Now as a collection of individual petitions, these six requests appear, at first, to be a slightly random, disconnected grab-bag of items—all good things to ask for, to be sure, but not necessarily forming a greater unity. On a second reading, a delightful comprehensiveness may be noticed—these requests marry a centring on God’s glory and fame with the reality of individual need; they stretch from the cosmic, universal and eschatological to the most basic, personal and immediate; they hold together both the physical and the spiritual as spheres of divine concern. And yet, going a third step, an even deeper, unifying relationship is evident amongst these petitions, which can be appreciated by turning to Ezekiel 36:22-32.

Ezekiel 36 comes from the lowest point in the life of Israel. Having persisted in rebellion against the LORD and repeatedly refused his call to repentance, the people have been exiled to Babylon, as the corpse of the kingdom they had once been. But out of the valley of the shadow of death, God promises his people, through his prophet, that a restoration is coming. The New Age, the Age of the Kingdom, dawn, when once again Israel will be the LORD’s people, and he will be their God (v 28). And, as we hear the LORD’s description of what he will do that day, we find that it is extremely suggestive as background to Luke 11. For instance, when the LORD’s rule is re-established, he will summon the grain and make it abundant, and lay no famine on the people (v 29)—they will have their daily bread. He will sprinkle clean water on them, to clean them from their uncleanness and their idolatry (v 25)—their past and present sins will be forgiven. He will take away their stony hearts, give them hearts of flesh, and cause them to walk obediently in his statutes (v 26), transforming them such that they are protected from future temptation and evil. This transformation will be brought about through God’s own Spirit, whom he will put within them (v 27). And the LORD will do all of this, not for Israel’s sake, but for the sake of his own holy name, to vindicate the holiness of his name—that is, to hallow it—before the nations (v 22).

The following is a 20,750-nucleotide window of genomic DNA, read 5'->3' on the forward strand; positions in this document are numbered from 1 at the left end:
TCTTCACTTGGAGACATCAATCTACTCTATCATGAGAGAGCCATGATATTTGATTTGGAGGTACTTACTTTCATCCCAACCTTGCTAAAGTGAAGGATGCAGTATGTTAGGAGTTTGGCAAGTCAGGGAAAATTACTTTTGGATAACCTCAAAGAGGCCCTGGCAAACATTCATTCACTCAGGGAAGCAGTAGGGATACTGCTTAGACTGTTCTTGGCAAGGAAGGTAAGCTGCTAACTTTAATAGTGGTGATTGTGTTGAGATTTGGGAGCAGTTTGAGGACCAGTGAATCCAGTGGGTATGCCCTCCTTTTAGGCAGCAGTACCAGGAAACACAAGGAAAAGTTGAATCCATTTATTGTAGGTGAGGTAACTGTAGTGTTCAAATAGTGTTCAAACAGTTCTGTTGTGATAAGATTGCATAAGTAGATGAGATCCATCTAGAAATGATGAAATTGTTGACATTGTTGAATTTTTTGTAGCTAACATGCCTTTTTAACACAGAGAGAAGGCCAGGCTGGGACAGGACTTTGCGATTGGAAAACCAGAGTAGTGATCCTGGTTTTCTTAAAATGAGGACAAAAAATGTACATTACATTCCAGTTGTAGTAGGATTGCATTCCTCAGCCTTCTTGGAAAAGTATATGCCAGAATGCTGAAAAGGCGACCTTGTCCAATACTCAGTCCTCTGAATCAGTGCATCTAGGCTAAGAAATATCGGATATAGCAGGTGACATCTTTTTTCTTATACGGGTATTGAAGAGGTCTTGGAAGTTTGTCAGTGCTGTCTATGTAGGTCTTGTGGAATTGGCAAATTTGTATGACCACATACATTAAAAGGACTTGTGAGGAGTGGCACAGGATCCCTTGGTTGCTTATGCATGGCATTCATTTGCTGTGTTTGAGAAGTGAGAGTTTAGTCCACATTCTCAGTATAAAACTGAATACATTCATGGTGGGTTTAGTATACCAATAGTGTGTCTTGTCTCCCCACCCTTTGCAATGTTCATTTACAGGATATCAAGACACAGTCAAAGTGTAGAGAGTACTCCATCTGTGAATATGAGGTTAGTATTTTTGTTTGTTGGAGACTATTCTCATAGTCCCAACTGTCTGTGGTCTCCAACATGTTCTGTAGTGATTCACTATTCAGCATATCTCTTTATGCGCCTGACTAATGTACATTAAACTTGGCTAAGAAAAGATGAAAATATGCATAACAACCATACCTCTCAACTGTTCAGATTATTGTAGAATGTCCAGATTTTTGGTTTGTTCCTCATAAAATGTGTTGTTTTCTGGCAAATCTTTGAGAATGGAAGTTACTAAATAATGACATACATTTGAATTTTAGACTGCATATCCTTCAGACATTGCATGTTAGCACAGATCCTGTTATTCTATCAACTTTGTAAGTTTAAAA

The connections are immediately obvious, and they reveal that the petitions Jesus teaches his disciples to pray in Luke 11 aren’t a set of discrete, disconnected requests. They are, rather, one large unified prayer to God, asking him to do the very thing he has already promised he will do in Ezekiel 36: bring the new age of his Kingdom, with all its blessings, upon a broken, guilty, and hungry world.

And this, in turn, further grounds the assurance Jesus gives of receiving an answer to these requests. It’s not only because God’s character is that of a generous Father; it’s also because to pray Jesus’ prayer is to pray the concrete promises of God, which he will be faithful to fulfil. It is to pray, therefore, beautifully within the divine will; and, for that reason, it can be prayed with certainty of receiving the Father’s ‘Yes’.